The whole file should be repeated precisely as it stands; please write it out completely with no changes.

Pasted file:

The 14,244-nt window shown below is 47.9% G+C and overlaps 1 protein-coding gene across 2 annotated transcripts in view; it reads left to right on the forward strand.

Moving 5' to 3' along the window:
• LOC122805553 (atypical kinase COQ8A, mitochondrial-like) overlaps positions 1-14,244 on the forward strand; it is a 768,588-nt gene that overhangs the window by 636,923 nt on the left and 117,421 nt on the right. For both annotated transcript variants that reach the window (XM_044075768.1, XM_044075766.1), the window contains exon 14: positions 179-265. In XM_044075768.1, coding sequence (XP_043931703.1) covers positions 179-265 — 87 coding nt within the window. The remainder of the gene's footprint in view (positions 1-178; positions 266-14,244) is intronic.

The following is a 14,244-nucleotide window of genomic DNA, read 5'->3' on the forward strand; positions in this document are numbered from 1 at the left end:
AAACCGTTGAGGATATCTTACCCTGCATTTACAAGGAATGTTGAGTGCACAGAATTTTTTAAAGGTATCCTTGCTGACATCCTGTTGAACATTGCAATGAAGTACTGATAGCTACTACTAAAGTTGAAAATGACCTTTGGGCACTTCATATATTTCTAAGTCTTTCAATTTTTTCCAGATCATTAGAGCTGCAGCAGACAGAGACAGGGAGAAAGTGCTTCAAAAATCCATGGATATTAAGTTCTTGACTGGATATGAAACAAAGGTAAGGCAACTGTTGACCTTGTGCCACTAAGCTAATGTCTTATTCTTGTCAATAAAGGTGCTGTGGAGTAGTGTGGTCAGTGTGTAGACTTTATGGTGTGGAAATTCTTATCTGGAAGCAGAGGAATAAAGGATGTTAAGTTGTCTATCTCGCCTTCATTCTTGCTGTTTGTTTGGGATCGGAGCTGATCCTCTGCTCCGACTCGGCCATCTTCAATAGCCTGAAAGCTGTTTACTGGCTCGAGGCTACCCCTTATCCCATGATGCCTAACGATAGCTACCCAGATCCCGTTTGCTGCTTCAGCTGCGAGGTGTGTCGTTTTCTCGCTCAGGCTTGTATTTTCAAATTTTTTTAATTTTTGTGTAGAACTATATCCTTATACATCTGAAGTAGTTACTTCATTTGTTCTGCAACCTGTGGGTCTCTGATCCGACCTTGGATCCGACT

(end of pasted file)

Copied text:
The 14,244-nt window shown below is 47.9% G+C and overlaps 1 protein-coding gene across 2 annotated transcripts in view; it reads left to right on the forward strand.

Moving 5' to 3' along the window:
• LOC122805553 (atypical kinase COQ8A, mitochondrial-like) overlaps positions 1-14,244 on the forward strand; it is a 768,588-nt gene that overhangs the window by 636,923 nt on the left and 117,421 nt on the right. For both annotated transcript variants that reach the window (XM_044075768.1, XM_044075766.1), the window contains exon 14: positions 179-265. In XM_044075768.1, coding sequence (XP_043931703.1) covers positions 179-265 — 87 coding nt within the window. The remainder of the gene's footprint in view (positions 1-178; positions 266-14,244) is intronic.

The following is a 14,244-nucleotide window of genomic DNA, read 5'->3' on the forward strand; positions in this document are numbered from 1 at the left end:
AAACCGTTGAGGATATCTTACCCTGCATTTACAAGGAATGTTGAGTGCACAGAATTTTTTAAAGGTATCCTTGCTGACATCCTGTTGAACATTGCAATGAAGTACTGATAGCTACTACTAAAGTTGAAAATGACCTTTGGGCACTTCATATATTTCTAAGTCTTTCAATTTTTTCCAGATCATTAGAGCTGCAGCAGACAGAGACAGGGAGAAAGTGCTTCAAAAATCCATGGATATTAAGTTCTTGACTGGATATGAAACAAAGGTAAGGCAACTGTTGACCTTGTGCCACTAAGCTAATGTCTTATTCTTGTCAATAAAGGTGCTGTGGAGTAGTGTGGTCAGTGTGTAGACTTTATGGTGTGGAAATTCTTATCTGGAAGCAGAGGAATAAAGGATGTTAAGTTGTCTATCTCGCCTTCATTCTTGCTGTTTGTTTGGGATCGGAGCTGATCCTCTGCTCCGACTCGGCCATCTTCAATAGCCTGAAAGCTGTTTACTGGCTCGAGGCTACCCCTTATCCCATGATGCCTAACGATAGCTACCCAGATCCCGTTTGCTGCTTCAGCTGCGAGGTGTGTCGTTTTCTCGCTCAGGCTTGTATTTTCAAATTTTTTTAATTTTTGTGTAGAACTATATCCTTATACATCTGAAGTAGTTACTTCATTTGTTCTGCAACCTGTGGGTCTCTGATCCGACCTTGGATCCGACT